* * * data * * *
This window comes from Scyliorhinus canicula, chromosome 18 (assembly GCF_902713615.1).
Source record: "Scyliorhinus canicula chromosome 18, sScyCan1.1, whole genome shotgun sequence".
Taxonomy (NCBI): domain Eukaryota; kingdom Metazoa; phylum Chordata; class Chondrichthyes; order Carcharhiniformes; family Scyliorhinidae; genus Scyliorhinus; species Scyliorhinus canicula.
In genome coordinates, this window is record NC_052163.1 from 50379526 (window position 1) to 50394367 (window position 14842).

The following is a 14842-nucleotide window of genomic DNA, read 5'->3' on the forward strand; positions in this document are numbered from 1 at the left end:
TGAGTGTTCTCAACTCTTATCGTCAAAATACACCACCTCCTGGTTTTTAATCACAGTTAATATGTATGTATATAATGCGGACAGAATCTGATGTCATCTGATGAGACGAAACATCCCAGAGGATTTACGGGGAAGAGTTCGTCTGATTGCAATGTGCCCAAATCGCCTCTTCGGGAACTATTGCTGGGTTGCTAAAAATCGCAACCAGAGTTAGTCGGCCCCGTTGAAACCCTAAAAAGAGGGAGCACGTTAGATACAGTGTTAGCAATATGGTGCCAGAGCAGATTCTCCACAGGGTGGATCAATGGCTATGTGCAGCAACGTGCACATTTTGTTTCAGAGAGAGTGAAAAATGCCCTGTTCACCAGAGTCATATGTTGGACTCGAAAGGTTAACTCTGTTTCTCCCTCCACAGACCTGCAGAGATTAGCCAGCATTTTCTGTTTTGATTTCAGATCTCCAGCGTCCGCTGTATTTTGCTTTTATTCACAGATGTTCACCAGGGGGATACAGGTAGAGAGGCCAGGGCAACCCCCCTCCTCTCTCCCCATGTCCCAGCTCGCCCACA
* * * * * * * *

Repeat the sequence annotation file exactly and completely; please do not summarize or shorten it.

This window comes from Scyliorhinus canicula, chromosome 18 (assembly GCF_902713615.1).
Source record: "Scyliorhinus canicula chromosome 18, sScyCan1.1, whole genome shotgun sequence".
Taxonomy (NCBI): domain Eukaryota; kingdom Metazoa; phylum Chordata; class Chondrichthyes; order Carcharhiniformes; family Scyliorhinidae; genus Scyliorhinus; species Scyliorhinus canicula.
In genome coordinates, this window is record NC_052163.1 from 50379526 (window position 1) to 50394367 (window position 14842).

The following is a 14842-nucleotide window of genomic DNA, read 5'->3' on the forward strand; positions in this document are numbered from 1 at the left end:
TGAGTGTTCTCAACTCTTATCGTCAAAATACACCACCTCCTGGTTTTTAATCACAGTTAATATGTATGTATATAATGCGGACAGAATCTGATGTCATCTGATGAGACGAAACATCCCAGAGGATTTACGGGGAAGAGTTCGTCTGATTGCAATGTGCCCAAATCGCCTCTTCGGGAACTATTGCTGGGTTGCTAAAAATCGCAACCAGAGTTAGTCGGCCCCGTTGAAACCCTAAAAAGAGGGAGCACGTTAGATACAGTGTTAGCAATATGGTGCCAGAGCAGATTCTCCACAGGGTGGATCAATGGCTATGTGCAGCAACGTGCACATTTTGTTTCAGAGAGAGTGAAAAATGCCCTGTTCACCAGAGTCATATGTTGGACTCGAAAGGTTAACTCTGTTTCTCCCTCCACAGACCTGCAGAGATTAGCCAGCATTTTCTGTTTTGATTTCAGATCTCCAGCGTCCGCTGTATTTTGCTTTTATTCACAGATGTTCACCAGGGGGATACAGGTAGAGAGGCCAGGGCAACCCCCCTCCTCTCTCCCCATGTCCCAGCTCGCCCACA